Rajesh (name changed), a 4th year MMT student and member of the Anti Ragging Squad (ARS) in the college asserts, “Any serious incident is immediately reported and the perpetrators are suspended accordingly”. But Vipul, a 2nd year denounces him saying, “Until last year, Rajesh himself indulged in ragging and even now, many of the juniors fear him for his heinous acts”. For the record, Rajesh was actually involved in an incident where he, along with his friends, forced a fresher into pole-dancing. Jairam, a fresher, points out, “It is always advised to obey seniors as long as it doesn’t hurt your sentiments. For, if the seniors are offended, you get chastised and isolated. Most of the times, you don’t get an invite for the freshers’ party”.

Ragging near the ground Credit: Surreal Gaze

Ragging near the ground Credit: Surreal Gaze

The environs of MGIT haven’t helped its cause any further. Its proximity to the Gandipet Park and CBIT has worsened juniors’ prospects. As Sai Krishna, a 2nd year student recalls, “I was forced to bunk classes and make out with a tree, pole in the Gandipet Park”. Also, MGIT is run by Chaitanya Bharathi Educational Society (CBES), the same management that runs CBIT. So, CBIT provides a perfect getaway for MGIT seniors as most of them happen to hangout in CBIT’s canteen with their juniors; tantalizing them, throughout.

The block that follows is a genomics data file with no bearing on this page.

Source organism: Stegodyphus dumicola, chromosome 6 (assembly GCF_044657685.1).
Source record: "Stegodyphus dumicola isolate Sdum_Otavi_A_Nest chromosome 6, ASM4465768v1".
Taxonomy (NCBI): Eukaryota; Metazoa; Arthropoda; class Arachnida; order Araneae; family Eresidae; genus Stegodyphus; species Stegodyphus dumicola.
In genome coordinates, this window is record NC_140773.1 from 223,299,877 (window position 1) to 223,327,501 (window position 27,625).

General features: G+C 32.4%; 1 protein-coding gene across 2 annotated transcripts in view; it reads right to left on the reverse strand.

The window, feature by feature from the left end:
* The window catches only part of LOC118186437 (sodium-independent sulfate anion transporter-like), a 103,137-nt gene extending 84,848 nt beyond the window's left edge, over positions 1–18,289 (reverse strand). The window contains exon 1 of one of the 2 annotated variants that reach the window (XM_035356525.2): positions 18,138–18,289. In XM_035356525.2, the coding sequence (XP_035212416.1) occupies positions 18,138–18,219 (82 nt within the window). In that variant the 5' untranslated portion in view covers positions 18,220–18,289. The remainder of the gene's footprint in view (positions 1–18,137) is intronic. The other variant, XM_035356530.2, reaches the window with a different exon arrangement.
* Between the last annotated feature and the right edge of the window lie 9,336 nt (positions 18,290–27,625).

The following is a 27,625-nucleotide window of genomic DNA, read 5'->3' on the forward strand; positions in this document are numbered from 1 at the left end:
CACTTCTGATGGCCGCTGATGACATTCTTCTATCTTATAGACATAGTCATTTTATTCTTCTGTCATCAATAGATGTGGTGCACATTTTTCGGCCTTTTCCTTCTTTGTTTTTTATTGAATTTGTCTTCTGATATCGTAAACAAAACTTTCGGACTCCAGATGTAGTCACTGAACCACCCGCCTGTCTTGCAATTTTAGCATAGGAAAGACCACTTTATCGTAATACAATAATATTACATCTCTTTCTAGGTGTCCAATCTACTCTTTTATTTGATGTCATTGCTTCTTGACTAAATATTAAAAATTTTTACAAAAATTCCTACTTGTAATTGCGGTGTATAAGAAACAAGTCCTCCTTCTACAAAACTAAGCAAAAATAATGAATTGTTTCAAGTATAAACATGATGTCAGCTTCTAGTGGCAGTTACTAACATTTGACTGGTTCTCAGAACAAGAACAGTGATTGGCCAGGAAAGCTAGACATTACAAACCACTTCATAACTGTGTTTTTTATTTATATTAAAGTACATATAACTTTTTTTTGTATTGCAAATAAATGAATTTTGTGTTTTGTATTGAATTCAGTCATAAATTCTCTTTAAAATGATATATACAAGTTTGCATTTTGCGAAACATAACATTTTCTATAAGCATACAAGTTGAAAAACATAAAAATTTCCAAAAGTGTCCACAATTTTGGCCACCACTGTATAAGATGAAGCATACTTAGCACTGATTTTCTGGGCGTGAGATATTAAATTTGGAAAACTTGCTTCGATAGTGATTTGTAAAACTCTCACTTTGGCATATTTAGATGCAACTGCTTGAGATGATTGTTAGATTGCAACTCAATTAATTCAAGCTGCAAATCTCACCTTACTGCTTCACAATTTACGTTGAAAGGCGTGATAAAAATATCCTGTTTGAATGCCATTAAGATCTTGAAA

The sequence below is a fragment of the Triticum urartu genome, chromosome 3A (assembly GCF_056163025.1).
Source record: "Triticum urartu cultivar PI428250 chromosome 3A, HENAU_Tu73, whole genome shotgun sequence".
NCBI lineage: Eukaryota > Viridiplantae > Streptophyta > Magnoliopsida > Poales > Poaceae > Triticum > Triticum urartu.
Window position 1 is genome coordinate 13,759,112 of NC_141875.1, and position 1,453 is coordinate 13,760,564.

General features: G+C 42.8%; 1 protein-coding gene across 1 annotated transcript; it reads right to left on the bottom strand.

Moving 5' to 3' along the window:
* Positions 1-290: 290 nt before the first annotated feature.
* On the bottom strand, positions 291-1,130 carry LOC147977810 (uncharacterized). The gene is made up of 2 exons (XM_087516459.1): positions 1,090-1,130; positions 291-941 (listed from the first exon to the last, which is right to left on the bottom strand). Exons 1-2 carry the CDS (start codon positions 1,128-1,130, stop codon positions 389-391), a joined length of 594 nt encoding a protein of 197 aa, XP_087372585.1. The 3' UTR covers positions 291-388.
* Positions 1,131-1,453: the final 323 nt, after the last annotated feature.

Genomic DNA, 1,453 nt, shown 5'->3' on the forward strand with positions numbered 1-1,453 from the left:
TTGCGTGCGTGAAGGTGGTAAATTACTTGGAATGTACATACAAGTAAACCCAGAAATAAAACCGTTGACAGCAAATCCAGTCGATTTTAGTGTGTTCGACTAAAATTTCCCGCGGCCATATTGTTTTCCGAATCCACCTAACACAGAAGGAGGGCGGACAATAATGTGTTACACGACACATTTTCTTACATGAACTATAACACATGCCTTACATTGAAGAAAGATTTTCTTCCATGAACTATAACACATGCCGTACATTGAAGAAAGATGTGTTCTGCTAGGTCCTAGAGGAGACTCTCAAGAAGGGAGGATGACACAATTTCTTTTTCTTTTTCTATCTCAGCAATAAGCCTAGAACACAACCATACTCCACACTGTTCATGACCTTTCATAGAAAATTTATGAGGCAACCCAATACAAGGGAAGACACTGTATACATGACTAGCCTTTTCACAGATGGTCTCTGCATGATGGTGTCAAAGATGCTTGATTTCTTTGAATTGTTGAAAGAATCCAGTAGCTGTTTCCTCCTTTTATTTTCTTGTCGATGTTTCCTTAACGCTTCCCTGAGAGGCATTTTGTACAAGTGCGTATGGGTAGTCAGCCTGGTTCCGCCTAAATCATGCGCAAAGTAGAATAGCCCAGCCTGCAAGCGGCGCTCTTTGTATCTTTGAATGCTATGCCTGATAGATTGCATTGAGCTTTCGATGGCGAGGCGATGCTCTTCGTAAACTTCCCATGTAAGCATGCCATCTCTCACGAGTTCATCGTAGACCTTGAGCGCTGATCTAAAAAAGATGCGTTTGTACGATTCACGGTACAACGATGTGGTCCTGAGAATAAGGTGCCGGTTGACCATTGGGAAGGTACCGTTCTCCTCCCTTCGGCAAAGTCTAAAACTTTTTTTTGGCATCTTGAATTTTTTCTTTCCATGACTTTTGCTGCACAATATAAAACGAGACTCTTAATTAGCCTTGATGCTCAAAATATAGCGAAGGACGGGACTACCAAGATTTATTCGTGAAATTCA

While 12 out of 16 seniors surveyed admitted to having indulged in ragging, Isaac of 2nd year EEE commented, “Mere saare juniors boring hai baap. I didn’t feel like ragging them”. Rajan, a 4th year quipped, “Ragging doesn’t go down well with me. It’s an insipid act beyond doubt.” All 9 out of the 9 juniors surveyed admitted to having gone through ragging from mild to severe intensity. While 6 of them described it as a pleasant experience, 3 of them said they could’ve done without it. Nandini, a 3rd year opines, “I remember having written around 15 assignments for my seniors and always dreaded the ringing of my mobile for I feared if it was my senior”.

Strikingly, 23 out 0f 25 students agreed that ragging helped in building positive relationships. Manoj, a 4th year erases every shade of doubt saying, “I come to know my juniors personally only when I rag them; I know what kind of people they are and what talents they possess. This helps me in picking my assists for college events. This year, many of the juniors worked for Nirvana (the college fest), which suggests the situation is improving”. Kashyap, another 4th year sums it up, “Ragging has been on the decline over the years. It is now confined only to a fewer individuals. Seniors are restraining from excessive acts of ragging and the line is being drawn where it should be”.